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Has Russia's Capital Flight Been Seriously Exaggerated?


By Mark Adomanis

Russia‘s problems with capital flight have been well documented, and have served as one of the primary data points for those arguing that the country is coming undone at the seams. Since, according to the central bank data that everyone uses as a reference point, Russia’s capital flight abruptly accelerated during the worst part of the global financial crisis,  I’ve long thought that it can’t fully serve as an accurate proxy for the country’s overall economic and political climate (unless someone is seriously prepared to argue that Russia in 2006 and 2007 was substantially more democratic, accountable, and transparent than Russia in 2008 or 2011). Nonetheless, capital flight clearly isn’t good, particularly for a capital-hungry country like Russia, and it was clear that something was eventually going to have to change: either Russia would begin to attract capital again or its economy would suffer.

Well a new study argues that Russia’s capital flight has been significantly overstated:

    Russian capital outflows were half the amount reported by the central bank last year, according to a study by Ernst & Young, the Russian Direct Investment Fund and Moscow State University’s Intelligent Reserve Center.

    Only $40.5 billion of the $80.5 billion of net outflows recorded in 2011 was genuine, according to a report e-mailed today…

    The researchers said their findings were comparable to World Bank data, which put 2011 outflows at $32.3 billion, based on private capital flows from direct and portfolio investment. Outflows were $10.9 billion in 2010, compared with the official $34.4 billion estimate, $9.3 billion instead of $56.1 billion in 2009 and $16 billion rather than $133.7 billion in 2008, according to the World Bank.

To place the article in somewhat better context, I thought I would show the difference between the two different datasets since 1994*

Needless to say, as was also noted in the Bloomberg article, those are some pretty big differences. The differences in 2008 are particularly striking and vast. The World Bank says that Russia had a modest outflow of about $16 billion that year, while the Russian central bank says that the figure was an eye-popping $133 billion. Since Russia’s economy grew by about 5% in 2008 (remember, the financial crisis hit Russia later than most countries) I would hesitate to say that the World Bank’s more modest figure (about .09% of 2008 GDP) is probably closer to the truth than the central bank’s (which amounts to a full 8% of GDP). This is doubly true if, as the study’s authors allege, the central bank’s data captures money flowing from Russian banking subsidiaries to their “parent” companies overseas. It doesn’t take an active imagination to come up with reasons why Western banks would have been under just the slightest bit of pressure during 2008. It certainly seems plausible that a good chunk of the money that left Russia in 2008 wasn’t really “Russian” at all, and was being used by foreign banks to help patch up their badly damaged balance sheets.**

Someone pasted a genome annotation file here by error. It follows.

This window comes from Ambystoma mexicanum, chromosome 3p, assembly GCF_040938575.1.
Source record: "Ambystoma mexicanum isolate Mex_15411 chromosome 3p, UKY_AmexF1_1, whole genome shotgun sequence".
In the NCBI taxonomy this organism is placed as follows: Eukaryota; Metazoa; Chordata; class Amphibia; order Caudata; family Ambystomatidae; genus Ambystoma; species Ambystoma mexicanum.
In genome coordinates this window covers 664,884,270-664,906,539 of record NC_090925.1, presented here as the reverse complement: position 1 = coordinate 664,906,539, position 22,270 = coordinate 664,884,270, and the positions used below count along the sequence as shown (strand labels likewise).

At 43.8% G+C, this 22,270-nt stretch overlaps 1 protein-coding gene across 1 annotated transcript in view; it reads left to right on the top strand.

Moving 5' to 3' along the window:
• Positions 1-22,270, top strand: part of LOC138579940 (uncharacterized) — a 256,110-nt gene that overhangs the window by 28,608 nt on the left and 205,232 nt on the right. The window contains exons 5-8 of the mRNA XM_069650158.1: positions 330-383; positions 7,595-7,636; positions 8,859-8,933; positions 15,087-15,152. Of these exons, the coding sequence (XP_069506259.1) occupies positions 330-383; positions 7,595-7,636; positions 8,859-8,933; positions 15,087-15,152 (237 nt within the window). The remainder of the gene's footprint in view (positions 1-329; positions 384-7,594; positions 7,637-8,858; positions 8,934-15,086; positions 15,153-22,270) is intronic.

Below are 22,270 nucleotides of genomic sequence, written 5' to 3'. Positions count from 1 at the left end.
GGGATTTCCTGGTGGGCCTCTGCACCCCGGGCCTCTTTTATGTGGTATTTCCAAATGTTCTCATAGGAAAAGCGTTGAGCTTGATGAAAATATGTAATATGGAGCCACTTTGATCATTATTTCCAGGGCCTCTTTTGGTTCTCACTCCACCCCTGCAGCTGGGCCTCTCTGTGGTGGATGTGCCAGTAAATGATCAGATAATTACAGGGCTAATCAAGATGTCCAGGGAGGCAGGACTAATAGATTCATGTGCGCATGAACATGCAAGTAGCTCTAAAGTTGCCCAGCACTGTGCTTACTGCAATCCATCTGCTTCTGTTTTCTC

All of that being said, while acknowledging that it is always good to have more precise and accurate sources of data, on a deeper level I’m not sure that the Ernst and Young study really says all that much. Although its headline figures for capital flight are not nearly as frightening as the central bank’s, even the World Bank data shows that capital outflows accelerated substantially during 2011. Now 2011 was a year of otherwise rude health for the Russian economy, a year in which the price of oil was high, unemployment and inflation fell, and the economy chugged along at around 4% growth. If Russian capital fight accelerated sharply  in such an otherwise benevolent atmosphere, it’s pretty clear that something is seriously amiss. S

By all means let’s come up with more accurate figures for the precise level of Russian capital flight. If the World Bank’s estimate really is better and more reliable than the Russian central bank’s, I don’t have any problem making the switch. But even by World Bank estimates, Russia had a very large capital outflow in 2011 when, based on previous experience and considering the country’s sustained economic recovery, you would have expected things to be broadly in balance. While the problem of Russian capital flight might not be quite as awful as has previously been reported, it’s still a very, very serious one that appears to be heading in the wrong direction.

* This is the first year for which both are available. Remember that as late as 1991 there essentially was no private capital in Russia

** I’m sure a few will interject “but if the Western banks were confident in their ability to earn future profits in Russia, they’d have kept the money there!” Fair enough, I suppose, but if Western banks were acting responsibly they wouldn’t have given mortgages to people without steady sources of income, would they?

Source: Forbes

Post-Crisis World Institute